By Stephen Dinan,Â The Washington Times
A top Senate Democrat said Sunday that the $6 billion in additional spending cuts that his party offered is the limit Democrats can accept â€” drawing a line well short of Republicansâ€™ goal with less than two weeks to go before a government shutdown if the two sides canâ€™t agree.
Sen. Richard J. Durbin of Illinois, the second-ranking Democrat in the chamber, said the $6 billion proposal, released Friday, has â€œpushed this to the limitâ€ on domestic spending. That comment stands in sharp opposition to a House Republican bill containing an additional $57 billion in cuts below 2010 spending.
Meanwhile, the Senateâ€™s top Republican said his talks with President Obama and Vice President Joseph R. Biden Jr. show that the White House is not serious about tackling longer-term spending challenges, making it difficult for Congress to work with the president.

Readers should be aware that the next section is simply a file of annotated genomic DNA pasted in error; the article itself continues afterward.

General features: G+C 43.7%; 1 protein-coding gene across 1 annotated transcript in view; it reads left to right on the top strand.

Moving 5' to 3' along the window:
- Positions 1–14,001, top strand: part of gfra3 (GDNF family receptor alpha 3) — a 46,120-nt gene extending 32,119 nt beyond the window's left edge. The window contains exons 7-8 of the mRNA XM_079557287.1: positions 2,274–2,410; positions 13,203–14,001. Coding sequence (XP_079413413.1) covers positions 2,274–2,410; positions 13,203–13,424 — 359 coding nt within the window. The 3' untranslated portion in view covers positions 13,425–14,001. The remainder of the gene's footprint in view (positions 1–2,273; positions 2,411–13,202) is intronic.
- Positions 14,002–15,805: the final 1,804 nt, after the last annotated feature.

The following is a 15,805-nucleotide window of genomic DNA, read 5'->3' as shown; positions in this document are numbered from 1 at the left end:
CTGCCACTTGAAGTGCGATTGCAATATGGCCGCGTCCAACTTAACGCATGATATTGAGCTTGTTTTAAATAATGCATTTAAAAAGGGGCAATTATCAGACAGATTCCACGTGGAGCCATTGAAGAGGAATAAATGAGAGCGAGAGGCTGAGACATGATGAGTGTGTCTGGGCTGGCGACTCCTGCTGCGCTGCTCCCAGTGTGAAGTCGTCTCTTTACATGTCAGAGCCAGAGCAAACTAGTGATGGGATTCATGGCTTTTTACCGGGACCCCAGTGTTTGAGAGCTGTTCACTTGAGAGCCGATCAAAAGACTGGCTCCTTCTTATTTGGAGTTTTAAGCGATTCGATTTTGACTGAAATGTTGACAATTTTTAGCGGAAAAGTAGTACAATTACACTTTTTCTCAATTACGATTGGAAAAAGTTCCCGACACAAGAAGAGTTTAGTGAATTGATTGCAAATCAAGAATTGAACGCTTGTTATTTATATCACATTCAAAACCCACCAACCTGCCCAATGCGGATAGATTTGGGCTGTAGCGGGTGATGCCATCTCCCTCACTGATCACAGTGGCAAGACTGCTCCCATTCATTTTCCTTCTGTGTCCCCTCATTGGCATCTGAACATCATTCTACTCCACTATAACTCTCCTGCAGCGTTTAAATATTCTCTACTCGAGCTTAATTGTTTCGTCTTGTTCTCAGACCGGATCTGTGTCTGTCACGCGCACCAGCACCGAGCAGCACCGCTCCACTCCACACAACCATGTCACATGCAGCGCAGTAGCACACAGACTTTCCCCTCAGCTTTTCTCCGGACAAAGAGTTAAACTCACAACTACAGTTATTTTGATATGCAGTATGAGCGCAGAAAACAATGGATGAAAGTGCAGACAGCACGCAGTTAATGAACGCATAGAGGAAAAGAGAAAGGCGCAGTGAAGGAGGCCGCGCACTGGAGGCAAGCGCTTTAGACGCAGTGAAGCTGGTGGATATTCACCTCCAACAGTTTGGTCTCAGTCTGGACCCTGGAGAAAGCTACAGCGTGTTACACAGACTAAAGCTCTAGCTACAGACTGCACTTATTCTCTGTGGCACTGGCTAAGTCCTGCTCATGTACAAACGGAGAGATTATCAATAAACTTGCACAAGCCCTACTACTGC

Taken together, the short- and long-term budget fights show how tough it will be for lawmakers to find common ground on the single biggest issue facing them over the next six months.
Republicans said they havenâ€™t seen any commitment from the White House to talk about entitlement spending, which is the big driver of long-term deficits.
â€œIâ€™ve had plenty of conversations with them. What I donâ€™t see now is any willingness to do anything thatâ€™s difficult,â€ Senate Minority Leader Mitch McConnell, Kentucky Republican, said on CBSâ€˜ â€œFace the Nationâ€ program. â€œSo far, I donâ€™t see the level of seriousness that we need.â€
The immediate test for lawmakers is to try to head off a March 18 shutdown by passing a long-overdue 2011 spending measure.
Democrats said Republicans are proposing cuts that are too deep in the near term, and that the House GOPâ€™s $57 billion in additional cuts would strike at education and science spending. Mr. Durbin told CBS that he and fellow Democrats are willing to find additional cuts beyond the $6 billion they proposed Friday, but it must come from non-domestic programsÂ â€” leaving defense spending as the chief target.
â€œI think weâ€™ve pushed this to the limit. To go any further is to push more kids out of school, to stifle the innovation which small businesses and large alike need to create more jobs, and it stops the investment in infrastructure, which kills good-paying jobs right here in the United States,â€ Mr. Durbin said.
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